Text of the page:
Equities began February with a continued sell off, as the S&P 500 Index dropped more than 5% in the first 11 days of the month and the Russell 2000 shed nearly 8% during the same timeframe. However, by the end of the month both indices recovered, finishing roughly flat. International equities had a more difficult time, as the MSCI EAFE lost about 1.8% for the month, bringing the 2016 year-to-date return to nearly -9%, and the trailing twelve month return to almost -15%. This environment has been tough for Long/Short Equity, which tends to maintain some positive exposure to the markets. The category shed about 0.6% during February and is down nearly 7% over the last year. The best performing alternative strategy was Managed Futures, adding nearly 2% for the month, which brings the year-to-date return to over 4%. Over the last 12 months all of the major strategies that we track were flat to down.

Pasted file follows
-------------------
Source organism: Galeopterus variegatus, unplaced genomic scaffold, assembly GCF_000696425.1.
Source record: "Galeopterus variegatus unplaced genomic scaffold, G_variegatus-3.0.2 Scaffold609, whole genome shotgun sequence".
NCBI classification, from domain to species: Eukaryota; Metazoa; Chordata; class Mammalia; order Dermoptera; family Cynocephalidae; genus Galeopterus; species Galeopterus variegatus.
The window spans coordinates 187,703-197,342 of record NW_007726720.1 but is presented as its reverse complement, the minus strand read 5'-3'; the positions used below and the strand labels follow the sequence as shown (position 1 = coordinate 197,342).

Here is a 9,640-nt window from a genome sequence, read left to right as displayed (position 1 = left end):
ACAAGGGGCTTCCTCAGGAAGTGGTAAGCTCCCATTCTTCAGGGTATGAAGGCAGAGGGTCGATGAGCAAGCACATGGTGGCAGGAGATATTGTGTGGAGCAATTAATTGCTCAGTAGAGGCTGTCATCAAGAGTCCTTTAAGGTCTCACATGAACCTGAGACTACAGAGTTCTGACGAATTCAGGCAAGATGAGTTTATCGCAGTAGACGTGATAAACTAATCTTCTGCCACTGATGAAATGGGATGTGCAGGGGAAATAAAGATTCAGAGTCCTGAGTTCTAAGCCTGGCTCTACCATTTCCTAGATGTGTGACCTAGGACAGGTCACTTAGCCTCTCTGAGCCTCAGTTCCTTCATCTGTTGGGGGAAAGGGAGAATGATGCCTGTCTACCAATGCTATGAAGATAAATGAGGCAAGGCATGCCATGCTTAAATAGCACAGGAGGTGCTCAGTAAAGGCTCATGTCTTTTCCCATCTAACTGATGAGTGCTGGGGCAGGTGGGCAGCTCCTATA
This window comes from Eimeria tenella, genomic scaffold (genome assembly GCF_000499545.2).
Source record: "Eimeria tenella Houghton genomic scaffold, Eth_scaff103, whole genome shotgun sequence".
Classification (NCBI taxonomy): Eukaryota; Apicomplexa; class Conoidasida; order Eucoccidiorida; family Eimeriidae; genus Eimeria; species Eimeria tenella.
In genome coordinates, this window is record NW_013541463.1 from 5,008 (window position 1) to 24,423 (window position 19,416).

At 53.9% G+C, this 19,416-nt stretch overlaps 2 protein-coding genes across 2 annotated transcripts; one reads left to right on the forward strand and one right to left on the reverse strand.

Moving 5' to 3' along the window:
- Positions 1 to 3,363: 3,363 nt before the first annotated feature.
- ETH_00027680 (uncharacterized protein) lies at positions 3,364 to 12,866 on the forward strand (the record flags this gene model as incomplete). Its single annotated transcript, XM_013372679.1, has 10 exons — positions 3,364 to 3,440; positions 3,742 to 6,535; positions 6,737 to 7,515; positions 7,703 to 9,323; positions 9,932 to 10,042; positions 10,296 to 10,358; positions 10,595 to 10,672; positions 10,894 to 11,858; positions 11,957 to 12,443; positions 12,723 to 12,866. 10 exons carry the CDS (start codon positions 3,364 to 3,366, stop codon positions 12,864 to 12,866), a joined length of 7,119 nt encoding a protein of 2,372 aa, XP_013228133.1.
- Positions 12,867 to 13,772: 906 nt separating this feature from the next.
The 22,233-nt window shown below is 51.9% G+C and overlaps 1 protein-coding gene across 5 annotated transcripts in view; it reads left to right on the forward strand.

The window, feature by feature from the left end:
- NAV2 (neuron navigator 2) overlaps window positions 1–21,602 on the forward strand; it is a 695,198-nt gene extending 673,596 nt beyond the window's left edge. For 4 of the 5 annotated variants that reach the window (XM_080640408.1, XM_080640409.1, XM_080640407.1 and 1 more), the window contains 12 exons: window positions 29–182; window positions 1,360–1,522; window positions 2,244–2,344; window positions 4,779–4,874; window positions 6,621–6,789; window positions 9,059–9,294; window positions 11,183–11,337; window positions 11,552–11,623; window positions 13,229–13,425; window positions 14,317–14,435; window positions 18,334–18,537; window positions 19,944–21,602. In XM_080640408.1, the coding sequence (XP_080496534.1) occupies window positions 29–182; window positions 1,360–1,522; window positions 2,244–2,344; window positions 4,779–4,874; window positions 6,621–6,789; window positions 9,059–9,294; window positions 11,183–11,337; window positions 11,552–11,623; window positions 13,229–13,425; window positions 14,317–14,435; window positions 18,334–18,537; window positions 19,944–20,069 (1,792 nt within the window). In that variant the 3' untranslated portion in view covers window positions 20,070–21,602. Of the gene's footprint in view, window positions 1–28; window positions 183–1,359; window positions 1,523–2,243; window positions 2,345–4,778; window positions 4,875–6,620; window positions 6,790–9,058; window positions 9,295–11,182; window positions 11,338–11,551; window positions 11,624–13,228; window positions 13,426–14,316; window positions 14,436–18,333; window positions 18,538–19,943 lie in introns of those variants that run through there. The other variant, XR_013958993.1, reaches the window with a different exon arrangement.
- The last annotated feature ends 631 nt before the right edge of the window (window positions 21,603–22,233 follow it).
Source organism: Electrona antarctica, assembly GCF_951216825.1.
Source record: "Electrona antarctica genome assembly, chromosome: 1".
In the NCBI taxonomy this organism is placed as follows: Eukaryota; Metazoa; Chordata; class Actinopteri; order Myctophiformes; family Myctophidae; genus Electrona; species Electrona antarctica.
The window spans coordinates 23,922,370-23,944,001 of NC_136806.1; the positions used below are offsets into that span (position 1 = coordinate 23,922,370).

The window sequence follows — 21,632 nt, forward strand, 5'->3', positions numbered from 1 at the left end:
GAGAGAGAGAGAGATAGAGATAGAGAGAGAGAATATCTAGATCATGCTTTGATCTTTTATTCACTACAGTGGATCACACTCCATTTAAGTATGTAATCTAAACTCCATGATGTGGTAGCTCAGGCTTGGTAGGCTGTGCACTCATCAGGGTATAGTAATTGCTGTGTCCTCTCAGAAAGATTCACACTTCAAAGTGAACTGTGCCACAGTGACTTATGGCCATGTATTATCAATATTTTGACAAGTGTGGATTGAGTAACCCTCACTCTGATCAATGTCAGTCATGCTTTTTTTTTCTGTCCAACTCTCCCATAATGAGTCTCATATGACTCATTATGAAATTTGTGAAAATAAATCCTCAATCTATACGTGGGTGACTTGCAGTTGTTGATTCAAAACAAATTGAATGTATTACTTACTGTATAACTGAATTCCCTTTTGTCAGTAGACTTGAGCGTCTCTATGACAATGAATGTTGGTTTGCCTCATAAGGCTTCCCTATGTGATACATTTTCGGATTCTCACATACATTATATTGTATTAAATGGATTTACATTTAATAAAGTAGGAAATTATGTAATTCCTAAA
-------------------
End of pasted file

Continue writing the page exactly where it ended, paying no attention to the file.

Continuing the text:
Managed Futures funds continued to see staggering inflows, gaining another $2.2 billion during February, and bringing 2016 flows to nearly $3.7 billion. While the largest fund in the category dominated flows with $700 million, several other funds saw strong growth, bringing in more than $200 million each during the month. Equity Market Neutral also benefited during the month, as a shift in recent trends led to nearly $800 million of inflows into the category. However, despite the uptick, the last 12 months has not been kind to the category, as more than $1.2 billion has exited funds in the space. We’d hazard a guess that recent market turmoil, coupled with good performance from a number of the larger funds in the space, was likely the cause of the reversal.
Bond Hedge Funds See Worst Quarter Ever
We were recently discussing the fact that many of the historically best performing fixed income hedge funds ended last year very poorly and are off to a horrendous start this year. I guess we’re not the only one noticing the pattern: